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Litigation Blog.
The seasoned lawyers and litigators at The Rubinstein Law Firm are here to share their insights with you.

How are mediation and arbitration different?

Smart business owners realize that avoiding litigation is almost always a good business move. Litigation can be extremely expensive, emotionally draining and can take a long time. In most cases, this energy is better spent toward improving your business.

This is why alternative dispute resolution is so popular. The two major varieties of alternative dispute resolution are mediation and arbitration. According to FindLaw, in the majority of instances, mediation is a non-binding solution whereas arbitration is a binding solution to contract and other business-related disputes.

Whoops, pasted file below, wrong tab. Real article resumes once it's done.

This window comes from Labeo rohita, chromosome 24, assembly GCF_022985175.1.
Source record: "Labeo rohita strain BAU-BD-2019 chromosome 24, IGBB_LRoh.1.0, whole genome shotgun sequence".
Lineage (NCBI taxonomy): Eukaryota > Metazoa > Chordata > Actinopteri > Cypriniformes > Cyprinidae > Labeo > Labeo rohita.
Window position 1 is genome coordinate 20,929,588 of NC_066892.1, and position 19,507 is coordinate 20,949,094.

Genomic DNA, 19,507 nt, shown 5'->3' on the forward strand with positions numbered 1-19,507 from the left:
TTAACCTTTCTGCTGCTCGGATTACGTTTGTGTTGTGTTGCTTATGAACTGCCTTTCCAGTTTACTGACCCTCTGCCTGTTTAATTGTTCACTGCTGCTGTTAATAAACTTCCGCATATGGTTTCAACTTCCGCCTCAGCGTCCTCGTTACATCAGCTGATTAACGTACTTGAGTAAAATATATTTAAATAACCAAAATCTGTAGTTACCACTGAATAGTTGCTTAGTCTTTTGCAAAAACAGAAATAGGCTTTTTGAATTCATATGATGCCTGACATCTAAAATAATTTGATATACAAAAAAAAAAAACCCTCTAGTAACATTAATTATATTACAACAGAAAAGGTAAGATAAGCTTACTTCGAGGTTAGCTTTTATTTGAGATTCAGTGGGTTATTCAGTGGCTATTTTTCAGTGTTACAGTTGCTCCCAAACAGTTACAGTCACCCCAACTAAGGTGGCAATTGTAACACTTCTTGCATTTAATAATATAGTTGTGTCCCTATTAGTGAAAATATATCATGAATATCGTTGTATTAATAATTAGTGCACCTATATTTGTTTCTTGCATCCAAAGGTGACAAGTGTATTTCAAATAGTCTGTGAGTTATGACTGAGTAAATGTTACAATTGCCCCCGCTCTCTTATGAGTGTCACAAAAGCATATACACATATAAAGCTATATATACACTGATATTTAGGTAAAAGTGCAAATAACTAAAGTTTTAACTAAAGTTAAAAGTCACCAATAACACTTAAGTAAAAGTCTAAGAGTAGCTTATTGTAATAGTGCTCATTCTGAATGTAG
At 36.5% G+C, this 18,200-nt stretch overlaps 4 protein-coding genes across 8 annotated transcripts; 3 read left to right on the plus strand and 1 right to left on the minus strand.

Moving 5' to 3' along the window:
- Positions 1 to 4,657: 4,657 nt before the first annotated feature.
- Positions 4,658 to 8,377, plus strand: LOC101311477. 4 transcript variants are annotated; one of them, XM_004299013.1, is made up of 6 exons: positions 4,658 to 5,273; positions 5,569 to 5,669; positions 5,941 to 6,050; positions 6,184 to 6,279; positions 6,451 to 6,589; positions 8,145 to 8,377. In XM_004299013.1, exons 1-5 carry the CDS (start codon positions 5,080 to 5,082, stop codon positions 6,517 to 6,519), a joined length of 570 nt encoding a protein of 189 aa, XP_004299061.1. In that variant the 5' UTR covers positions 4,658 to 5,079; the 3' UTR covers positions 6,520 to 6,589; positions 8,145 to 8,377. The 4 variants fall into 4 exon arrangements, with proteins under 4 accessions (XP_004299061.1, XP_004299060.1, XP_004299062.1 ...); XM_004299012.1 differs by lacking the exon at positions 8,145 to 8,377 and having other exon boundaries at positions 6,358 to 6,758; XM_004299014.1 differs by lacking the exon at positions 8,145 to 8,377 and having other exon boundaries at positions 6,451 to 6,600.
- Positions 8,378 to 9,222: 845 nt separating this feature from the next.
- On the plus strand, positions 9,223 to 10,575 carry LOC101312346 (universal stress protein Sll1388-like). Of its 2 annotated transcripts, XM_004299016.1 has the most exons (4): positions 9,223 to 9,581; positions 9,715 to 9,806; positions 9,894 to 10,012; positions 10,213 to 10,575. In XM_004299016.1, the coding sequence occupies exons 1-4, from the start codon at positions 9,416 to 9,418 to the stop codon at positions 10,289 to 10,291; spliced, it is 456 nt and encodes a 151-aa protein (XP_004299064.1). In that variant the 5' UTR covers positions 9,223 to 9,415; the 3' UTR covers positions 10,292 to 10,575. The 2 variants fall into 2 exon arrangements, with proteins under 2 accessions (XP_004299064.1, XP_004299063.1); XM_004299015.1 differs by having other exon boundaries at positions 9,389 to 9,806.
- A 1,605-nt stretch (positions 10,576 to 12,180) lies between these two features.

What is mediation?

Mediation is a guided conversation about the dispute at hand. Mediation is helpful because a trained mediator can help feuding parties resolve their disputes through constructive conversation. a mediated dispute may or may not involve the parties having personal lawyers: it depends on the nature of the dispute and the desires of the parties.

Mediation is typically non-binding. This means that if either of the parties is unhappy with the result of mediation, they still have the right to take the issue to court.

What is arbitration?

Arbitration is more similar to litigation. Typically, an arbitrator or a panel of arbitrators that both parties mutually agree upon the act as “judges” in the “case.” It is more common for the feuding parties to have personal representation in arbitrated disputes as compared to mediated ones.

Arbitration is typically binding. This means that if one party is unhappy with the result of arbitration, there often is no easy recourse or “appeals” afterward. In fact, in some instances, it can be more difficult to overturn the decision of arbitrators as compared to that of a judge.